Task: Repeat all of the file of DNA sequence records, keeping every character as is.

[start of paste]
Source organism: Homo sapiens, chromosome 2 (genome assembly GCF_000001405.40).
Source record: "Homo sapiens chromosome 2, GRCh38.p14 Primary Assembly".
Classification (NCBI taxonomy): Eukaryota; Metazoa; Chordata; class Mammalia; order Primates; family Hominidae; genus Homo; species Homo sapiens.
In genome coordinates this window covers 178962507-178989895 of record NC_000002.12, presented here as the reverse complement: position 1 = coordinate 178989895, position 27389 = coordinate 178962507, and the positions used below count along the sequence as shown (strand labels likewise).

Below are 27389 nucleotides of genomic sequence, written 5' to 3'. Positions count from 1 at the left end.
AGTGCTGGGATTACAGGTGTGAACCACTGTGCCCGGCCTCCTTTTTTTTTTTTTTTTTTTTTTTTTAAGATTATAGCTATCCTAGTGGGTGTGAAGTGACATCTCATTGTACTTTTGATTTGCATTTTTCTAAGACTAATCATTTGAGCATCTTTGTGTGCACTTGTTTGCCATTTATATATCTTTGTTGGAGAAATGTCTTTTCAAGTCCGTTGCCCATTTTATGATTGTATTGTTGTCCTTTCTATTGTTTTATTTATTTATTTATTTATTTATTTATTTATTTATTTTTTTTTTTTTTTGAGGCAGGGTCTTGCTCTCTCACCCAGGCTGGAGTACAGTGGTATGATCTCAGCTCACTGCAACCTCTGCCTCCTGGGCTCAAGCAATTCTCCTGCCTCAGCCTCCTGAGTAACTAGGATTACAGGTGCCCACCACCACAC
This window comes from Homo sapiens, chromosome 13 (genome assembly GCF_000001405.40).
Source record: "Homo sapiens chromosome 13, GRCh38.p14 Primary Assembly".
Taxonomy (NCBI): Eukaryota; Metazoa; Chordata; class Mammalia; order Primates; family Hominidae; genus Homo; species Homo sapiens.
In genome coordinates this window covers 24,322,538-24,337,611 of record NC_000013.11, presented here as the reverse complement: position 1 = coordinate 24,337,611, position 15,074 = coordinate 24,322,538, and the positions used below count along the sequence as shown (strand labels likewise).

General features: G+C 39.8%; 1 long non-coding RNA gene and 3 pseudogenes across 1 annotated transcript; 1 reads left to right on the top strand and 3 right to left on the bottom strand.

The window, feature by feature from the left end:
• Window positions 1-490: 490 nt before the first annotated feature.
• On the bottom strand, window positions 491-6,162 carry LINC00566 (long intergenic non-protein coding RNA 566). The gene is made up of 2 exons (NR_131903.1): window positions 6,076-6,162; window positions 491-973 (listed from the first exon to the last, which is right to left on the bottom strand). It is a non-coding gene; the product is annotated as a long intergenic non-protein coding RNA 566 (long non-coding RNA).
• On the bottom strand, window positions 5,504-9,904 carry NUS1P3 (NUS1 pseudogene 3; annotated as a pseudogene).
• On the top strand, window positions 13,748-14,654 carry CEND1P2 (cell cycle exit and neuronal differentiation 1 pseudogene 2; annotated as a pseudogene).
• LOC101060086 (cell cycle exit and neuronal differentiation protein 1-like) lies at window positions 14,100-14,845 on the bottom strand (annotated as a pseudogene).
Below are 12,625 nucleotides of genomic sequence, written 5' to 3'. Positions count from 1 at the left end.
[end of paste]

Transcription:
Source organism: Homo sapiens, chromosome 2 (genome assembly GCF_000001405.40).
Source record: "Homo sapiens chromosome 2, GRCh38.p14 Primary Assembly".
Classification (NCBI taxonomy): Eukaryota; Metazoa; Chordata; class Mammalia; order Primates; family Hominidae; genus Homo; species Homo sapiens.
In genome coordinates this window covers 178962507-178989895 of record NC_000002.12, presented here as the reverse complement: position 1 = coordinate 178989895, position 27389 = coordinate 178962507, and the positions used below count along the sequence as shown (strand labels likewise).

Below are 27389 nucleotides of genomic sequence, written 5' to 3'. Positions count from 1 at the left end.
AGTGCTGGGATTACAGGTGTGAACCACTGTGCCCGGCCTCCTTTTTTTTTTTTTTTTTTTTTTTTTAAGATTATAGCTATCCTAGTGGGTGTGAAGTGACATCTCATTGTACTTTTGATTTGCATTTTTCTAAGACTAATCATTTGAGCATCTTTGTGTGCACTTGTTTGCCATTTATATATCTTTGTTGGAGAAATGTCTTTTCAAGTCCGTTGCCCATTTTATGATTGTATTGTTGTCCTTTCTATTGTTTTATTTATTTATTTATTTATTTATTTATTTATTTATTTTTTTTTTTTTTTGAGGCAGGGTCTTGCTCTCTCACCCAGGCTGGAGTACAGTGGTATGATCTCAGCTCACTGCAACCTCTGCCTCCTGGGCTCAAGCAATTCTCCTGCCTCAGCCTCCTGAGTAACTAGGATTACAGGTGCCCACCACCACAC
This window comes from Homo sapiens, chromosome 13 (genome assembly GCF_000001405.40).
Source record: "Homo sapiens chromosome 13, GRCh38.p14 Primary Assembly".
Taxonomy (NCBI): Eukaryota; Metazoa; Chordata; class Mammalia; order Primates; family Hominidae; genus Homo; species Homo sapiens.
In genome coordinates this window covers 24,322,538-24,337,611 of record NC_000013.11, presented here as the reverse complement: position 1 = coordinate 24,337,611, position 15,074 = coordinate 24,322,538, and the positions used below count along the sequence as shown (strand labels likewise).

General features: G+C 39.8%; 1 long non-coding RNA gene and 3 pseudogenes across 1 annotated transcript; 1 reads left to right on the top strand and 3 right to left on the bottom strand.

The window, feature by feature from the left end:
• Window positions 1-490: 490 nt before the first annotated feature.
• On the bottom strand, window positions 491-6,162 carry LINC00566 (long intergenic non-protein coding RNA 566). The gene is made up of 2 exons (NR_131903.1): window positions 6,076-6,162; window positions 491-973 (listed from the first exon to the last, which is right to left on the bottom strand). It is a non-coding gene; the product is annotated as a long intergenic non-protein coding RNA 566 (long non-coding RNA).
• On the bottom strand, window positions 5,504-9,904 carry NUS1P3 (NUS1 pseudogene 3; annotated as a pseudogene).
• On the top strand, window positions 13,748-14,654 carry CEND1P2 (cell cycle exit and neuronal differentiation 1 pseudogene 2; annotated as a pseudogene).
• LOC101060086 (cell cycle exit and neuronal differentiation protein 1-like) lies at window positions 14,100-14,845 on the bottom strand (annotated as a pseudogene).
Below are 12,625 nucleotides of genomic sequence, written 5' to 3'. Positions count from 1 at the left end.